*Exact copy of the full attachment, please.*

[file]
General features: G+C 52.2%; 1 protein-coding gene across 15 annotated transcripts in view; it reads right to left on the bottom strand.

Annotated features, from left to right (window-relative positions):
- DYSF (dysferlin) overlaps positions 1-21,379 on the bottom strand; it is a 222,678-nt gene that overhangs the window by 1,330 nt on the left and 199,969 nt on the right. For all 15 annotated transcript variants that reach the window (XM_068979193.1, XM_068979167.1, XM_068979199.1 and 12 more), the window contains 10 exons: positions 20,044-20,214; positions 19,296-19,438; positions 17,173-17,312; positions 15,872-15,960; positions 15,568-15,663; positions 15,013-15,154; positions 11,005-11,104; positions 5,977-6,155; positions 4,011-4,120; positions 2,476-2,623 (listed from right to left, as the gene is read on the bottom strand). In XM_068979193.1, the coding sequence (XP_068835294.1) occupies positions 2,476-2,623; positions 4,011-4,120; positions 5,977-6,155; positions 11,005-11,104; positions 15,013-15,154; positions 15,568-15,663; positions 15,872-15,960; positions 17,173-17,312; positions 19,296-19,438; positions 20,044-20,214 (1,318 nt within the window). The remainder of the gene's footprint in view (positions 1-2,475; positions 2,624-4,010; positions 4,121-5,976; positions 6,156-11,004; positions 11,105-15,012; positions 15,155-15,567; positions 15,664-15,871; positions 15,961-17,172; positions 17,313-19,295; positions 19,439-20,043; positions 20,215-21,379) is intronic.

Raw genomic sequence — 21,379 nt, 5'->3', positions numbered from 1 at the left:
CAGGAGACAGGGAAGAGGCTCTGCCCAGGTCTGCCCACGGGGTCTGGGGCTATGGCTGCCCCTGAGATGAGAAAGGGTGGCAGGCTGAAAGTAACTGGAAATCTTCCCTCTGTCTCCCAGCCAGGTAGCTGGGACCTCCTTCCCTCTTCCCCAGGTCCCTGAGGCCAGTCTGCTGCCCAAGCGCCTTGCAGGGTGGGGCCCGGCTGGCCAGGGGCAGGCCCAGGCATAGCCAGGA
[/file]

General features: G+C 52.2%; 1 protein-coding gene across 15 annotated transcripts in view; it reads right to left on the bottom strand.

Annotated features, from left to right (window-relative positions):
- DYSF (dysferlin) overlaps positions 1-21,379 on the bottom strand; it is a 222,678-nt gene that overhangs the window by 1,330 nt on the left and 199,969 nt on the right. For all 15 annotated transcript variants that reach the window (XM_068979193.1, XM_068979167.1, XM_068979199.1 and 12 more), the window contains 10 exons: positions 20,044-20,214; positions 19,296-19,438; positions 17,173-17,312; positions 15,872-15,960; positions 15,568-15,663; positions 15,013-15,154; positions 11,005-11,104; positions 5,977-6,155; positions 4,011-4,120; positions 2,476-2,623 (listed from right to left, as the gene is read on the bottom strand). In XM_068979193.1, the coding sequence (XP_068835294.1) occupies positions 2,476-2,623; positions 4,011-4,120; positions 5,977-6,155; positions 11,005-11,104; positions 15,013-15,154; positions 15,568-15,663; positions 15,872-15,960; positions 17,173-17,312; positions 19,296-19,438; positions 20,044-20,214 (1,318 nt within the window). The remainder of the gene's footprint in view (positions 1-2,475; positions 2,624-4,010; positions 4,121-5,976; positions 6,156-11,004; positions 11,105-15,012; positions 15,155-15,567; positions 15,664-15,871; positions 15,961-17,172; positions 17,313-19,295; positions 19,439-20,043; positions 20,215-21,379) is intronic.

Raw genomic sequence — 21,379 nt, 5'->3', positions numbered from 1 at the left:
CAGGAGACAGGGAAGAGGCTCTGCCCAGGTCTGCCCACGGGGTCTGGGGCTATGGCTGCCCCTGAGATGAGAAAGGGTGGCAGGCTGAAAGTAACTGGAAATCTTCCCTCTGTCTCCCAGCCAGGTAGCTGGGACCTCCTTCCCTCTTCCCCAGGTCCCTGAGGCCAGTCTGCTGCCCAAGCGCCTTGCAGGGTGGGGCCCGGCTGGCCAGGGGCAGGCCCAGGCATAGCCAGGA